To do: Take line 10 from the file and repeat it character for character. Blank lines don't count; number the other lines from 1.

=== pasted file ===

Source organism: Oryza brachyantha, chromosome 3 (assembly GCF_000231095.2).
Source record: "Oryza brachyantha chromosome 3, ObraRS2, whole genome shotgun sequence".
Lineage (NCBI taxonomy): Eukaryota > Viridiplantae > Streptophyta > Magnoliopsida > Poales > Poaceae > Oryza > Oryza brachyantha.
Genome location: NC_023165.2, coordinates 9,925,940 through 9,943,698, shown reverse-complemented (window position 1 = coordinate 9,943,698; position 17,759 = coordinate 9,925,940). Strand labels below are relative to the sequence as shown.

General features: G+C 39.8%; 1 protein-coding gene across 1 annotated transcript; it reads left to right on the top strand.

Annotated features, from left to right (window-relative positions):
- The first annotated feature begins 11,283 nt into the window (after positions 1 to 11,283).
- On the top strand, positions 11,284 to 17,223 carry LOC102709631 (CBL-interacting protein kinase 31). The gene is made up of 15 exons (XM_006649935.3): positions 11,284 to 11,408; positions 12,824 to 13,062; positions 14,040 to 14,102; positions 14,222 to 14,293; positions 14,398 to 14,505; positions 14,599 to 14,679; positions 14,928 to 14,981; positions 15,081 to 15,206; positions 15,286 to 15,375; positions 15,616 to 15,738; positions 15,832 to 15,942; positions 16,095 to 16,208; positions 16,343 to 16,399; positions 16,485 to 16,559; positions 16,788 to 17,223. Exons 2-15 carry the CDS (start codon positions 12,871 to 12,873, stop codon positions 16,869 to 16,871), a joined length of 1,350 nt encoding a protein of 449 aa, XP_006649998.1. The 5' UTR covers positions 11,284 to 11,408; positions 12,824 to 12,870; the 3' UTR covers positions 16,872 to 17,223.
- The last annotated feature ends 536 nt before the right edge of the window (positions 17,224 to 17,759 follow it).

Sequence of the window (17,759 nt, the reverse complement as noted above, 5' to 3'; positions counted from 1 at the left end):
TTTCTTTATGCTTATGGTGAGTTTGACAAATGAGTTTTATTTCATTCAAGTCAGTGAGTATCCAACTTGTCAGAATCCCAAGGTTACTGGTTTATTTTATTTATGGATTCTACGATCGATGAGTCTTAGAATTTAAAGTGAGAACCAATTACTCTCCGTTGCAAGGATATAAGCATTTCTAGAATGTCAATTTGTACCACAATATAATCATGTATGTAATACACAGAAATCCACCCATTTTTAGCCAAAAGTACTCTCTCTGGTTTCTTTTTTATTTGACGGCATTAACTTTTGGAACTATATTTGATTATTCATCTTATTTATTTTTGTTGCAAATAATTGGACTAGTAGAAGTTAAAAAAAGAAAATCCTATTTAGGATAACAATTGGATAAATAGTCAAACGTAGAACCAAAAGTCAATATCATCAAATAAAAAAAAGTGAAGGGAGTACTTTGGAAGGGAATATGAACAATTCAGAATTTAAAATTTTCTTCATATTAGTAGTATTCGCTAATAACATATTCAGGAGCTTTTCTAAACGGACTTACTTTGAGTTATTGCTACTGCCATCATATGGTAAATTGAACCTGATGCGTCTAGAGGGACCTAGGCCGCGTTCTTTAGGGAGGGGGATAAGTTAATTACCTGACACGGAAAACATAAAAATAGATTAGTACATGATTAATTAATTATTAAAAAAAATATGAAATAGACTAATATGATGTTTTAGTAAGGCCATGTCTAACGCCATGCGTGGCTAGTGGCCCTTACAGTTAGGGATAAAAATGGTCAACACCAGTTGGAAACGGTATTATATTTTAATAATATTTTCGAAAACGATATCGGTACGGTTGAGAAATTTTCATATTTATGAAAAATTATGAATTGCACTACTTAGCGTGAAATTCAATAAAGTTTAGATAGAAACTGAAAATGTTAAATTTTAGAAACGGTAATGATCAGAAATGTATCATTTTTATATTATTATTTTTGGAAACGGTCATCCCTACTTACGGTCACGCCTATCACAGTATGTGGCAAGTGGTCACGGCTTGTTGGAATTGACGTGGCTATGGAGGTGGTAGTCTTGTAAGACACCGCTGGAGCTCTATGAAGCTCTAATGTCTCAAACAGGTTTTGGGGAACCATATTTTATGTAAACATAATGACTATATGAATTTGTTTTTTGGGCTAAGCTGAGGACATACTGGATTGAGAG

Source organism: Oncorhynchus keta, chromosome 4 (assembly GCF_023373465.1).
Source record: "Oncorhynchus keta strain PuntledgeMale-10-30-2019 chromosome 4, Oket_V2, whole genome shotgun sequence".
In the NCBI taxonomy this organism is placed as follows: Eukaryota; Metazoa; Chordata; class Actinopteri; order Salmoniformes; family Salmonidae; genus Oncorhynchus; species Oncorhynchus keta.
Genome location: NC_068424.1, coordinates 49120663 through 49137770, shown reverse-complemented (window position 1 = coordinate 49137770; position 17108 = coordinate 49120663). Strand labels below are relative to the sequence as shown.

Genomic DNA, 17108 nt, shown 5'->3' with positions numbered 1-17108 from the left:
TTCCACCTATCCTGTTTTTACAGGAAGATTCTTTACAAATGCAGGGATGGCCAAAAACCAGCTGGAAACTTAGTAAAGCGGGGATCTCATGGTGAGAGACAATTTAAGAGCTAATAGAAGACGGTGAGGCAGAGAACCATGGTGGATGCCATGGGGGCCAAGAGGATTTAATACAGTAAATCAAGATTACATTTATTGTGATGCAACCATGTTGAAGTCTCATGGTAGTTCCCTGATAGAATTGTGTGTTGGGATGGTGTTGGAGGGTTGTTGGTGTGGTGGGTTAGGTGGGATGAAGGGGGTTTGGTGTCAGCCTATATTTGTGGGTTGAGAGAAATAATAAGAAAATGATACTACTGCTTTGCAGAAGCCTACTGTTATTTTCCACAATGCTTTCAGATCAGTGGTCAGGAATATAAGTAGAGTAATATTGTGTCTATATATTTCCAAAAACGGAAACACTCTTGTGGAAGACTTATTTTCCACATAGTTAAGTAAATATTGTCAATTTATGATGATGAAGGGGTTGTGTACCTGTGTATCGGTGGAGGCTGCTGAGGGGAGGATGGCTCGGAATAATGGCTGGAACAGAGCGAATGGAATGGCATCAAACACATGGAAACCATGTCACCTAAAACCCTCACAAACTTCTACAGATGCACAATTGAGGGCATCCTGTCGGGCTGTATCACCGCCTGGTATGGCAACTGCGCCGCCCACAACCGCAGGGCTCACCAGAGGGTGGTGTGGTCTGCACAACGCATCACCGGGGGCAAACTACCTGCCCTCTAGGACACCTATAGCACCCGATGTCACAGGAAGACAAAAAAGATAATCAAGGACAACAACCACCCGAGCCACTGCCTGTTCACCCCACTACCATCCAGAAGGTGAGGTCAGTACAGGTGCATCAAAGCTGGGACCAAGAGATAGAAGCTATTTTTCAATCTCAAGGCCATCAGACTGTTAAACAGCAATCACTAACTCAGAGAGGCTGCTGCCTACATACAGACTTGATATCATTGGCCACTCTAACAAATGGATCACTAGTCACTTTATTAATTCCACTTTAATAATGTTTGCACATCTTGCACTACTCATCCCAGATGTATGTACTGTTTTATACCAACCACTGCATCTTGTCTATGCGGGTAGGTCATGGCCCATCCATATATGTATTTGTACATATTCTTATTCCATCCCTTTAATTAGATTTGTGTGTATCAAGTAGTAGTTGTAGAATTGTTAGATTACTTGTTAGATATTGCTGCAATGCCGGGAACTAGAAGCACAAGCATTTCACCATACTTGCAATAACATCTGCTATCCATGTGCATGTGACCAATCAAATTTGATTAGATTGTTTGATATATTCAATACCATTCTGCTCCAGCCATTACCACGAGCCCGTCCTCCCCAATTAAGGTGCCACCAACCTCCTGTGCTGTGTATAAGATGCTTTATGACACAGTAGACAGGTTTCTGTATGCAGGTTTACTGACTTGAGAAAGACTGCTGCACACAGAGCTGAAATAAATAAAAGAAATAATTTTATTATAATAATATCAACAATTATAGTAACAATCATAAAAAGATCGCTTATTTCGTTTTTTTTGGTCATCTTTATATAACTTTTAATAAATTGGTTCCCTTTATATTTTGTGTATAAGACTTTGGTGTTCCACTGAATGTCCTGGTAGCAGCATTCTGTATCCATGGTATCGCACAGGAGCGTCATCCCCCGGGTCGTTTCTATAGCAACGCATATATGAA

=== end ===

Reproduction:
Sequence of the window (17,759 nt, the reverse complement as noted above, 5' to 3'; positions counted from 1 at the left end):